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Maria Cheng, The Associated Press

LONDON — Cases of a mysterious liver infection in children first seen in the UK have now been detected elsewhere in Europe and the United States.

British officials last week reported 74 cases of hepatitis, or inflammation of the liver, in children since January. The viruses usually responsible for hepatitis were not present, however, and experts are examining other possible sources.

Cases of hepatitis have now been spotted in Denmark, Ireland, the Netherlands and Spain, the European Center for Disease Prevention and Control said in a statement on Tuesday, without specifying how many infections have been found. .

In the United States, officials have detected nine infections in Alabama, in children between the ages of 1 and 6.

“Mild hepatitis is very common in children after different viral infections, but what you’re seeing now is very different,” said Graham Cooke, an infectious disease specialist at Imperial College London.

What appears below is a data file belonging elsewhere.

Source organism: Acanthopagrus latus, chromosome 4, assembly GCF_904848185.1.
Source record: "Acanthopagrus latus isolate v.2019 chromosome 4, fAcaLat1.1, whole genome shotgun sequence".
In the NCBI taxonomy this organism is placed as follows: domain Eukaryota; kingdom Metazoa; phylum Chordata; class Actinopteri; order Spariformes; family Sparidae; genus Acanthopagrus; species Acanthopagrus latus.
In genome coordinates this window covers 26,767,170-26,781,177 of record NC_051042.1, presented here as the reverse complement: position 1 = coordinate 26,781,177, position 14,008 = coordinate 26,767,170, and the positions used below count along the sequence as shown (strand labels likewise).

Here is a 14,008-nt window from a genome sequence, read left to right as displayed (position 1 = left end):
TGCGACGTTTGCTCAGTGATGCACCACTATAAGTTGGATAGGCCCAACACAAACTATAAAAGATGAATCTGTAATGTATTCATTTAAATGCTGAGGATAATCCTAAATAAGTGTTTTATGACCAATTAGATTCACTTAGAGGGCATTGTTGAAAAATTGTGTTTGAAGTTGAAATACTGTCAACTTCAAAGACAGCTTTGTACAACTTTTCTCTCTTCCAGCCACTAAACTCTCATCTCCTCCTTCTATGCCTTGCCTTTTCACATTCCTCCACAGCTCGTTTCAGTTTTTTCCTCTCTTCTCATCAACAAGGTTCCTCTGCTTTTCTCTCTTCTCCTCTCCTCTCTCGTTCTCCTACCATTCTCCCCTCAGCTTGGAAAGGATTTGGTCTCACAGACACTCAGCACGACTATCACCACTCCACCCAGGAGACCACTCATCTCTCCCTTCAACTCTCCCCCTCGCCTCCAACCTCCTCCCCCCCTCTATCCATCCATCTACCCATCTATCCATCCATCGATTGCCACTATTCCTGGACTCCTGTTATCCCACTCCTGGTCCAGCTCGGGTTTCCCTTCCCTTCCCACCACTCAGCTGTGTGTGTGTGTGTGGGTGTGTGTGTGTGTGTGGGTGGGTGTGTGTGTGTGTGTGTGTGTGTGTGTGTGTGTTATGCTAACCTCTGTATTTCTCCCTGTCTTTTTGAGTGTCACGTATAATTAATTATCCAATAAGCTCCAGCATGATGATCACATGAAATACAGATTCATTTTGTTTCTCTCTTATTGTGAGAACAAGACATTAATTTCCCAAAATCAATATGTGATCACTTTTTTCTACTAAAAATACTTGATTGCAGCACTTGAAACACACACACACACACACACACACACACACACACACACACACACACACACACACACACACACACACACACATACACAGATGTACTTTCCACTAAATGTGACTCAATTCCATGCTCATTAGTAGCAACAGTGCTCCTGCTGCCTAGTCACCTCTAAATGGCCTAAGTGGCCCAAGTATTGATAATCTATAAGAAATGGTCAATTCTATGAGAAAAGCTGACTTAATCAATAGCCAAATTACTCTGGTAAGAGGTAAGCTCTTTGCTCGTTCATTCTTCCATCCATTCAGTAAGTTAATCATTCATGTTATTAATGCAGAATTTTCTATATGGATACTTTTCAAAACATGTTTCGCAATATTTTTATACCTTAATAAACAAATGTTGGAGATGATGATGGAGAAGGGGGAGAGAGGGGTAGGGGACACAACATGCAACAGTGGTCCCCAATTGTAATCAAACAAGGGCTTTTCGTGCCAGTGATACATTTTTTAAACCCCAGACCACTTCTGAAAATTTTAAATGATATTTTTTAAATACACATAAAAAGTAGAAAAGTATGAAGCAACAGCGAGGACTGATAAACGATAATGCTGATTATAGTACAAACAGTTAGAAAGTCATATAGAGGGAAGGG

Some of the British patients needed specialist care, and a few even had to get a new liver.

The liver processes nutrients, filters the blood and fights infections. The infections caused symptoms like jaundice, diarrhea and abdominal pain. Hepatitis can be fatal if left untreated.

While the exact cause of infections is not known, many suspect an adenovirus. Only a few of the children have tested positive for coronavirus, but the World Health Organization (WHO) warns that genetic analysis of the virus is needed to identify possible links between the cases.

There are dozens of adenoviruses, several of which cause flu-like symptoms, fever, scratchy throat and conjunctivitis. US authorities revealed that all nine Alabama children tested positive for adenovirus, and officials are exploring a possible link to adenovirus 41 which usually causes abdominal inflammation.

Public health officials ruled out a link to COVID-19 vaccines, as no children had been vaccinated.

The WHO has stressed that although there is an upsurge of adenovirus in the UK, the possible role played by this virus in the onset of hepatitis is uncertain. The UN agency has testified to less than five possible cases in Ireland and three confirmed cases in Spain, in children aged 22 months to 13 years.

The WHO added that it is “very likely” that more cases will be detected, given the explosion in the number of cases over the past month and the intensification of surveillance.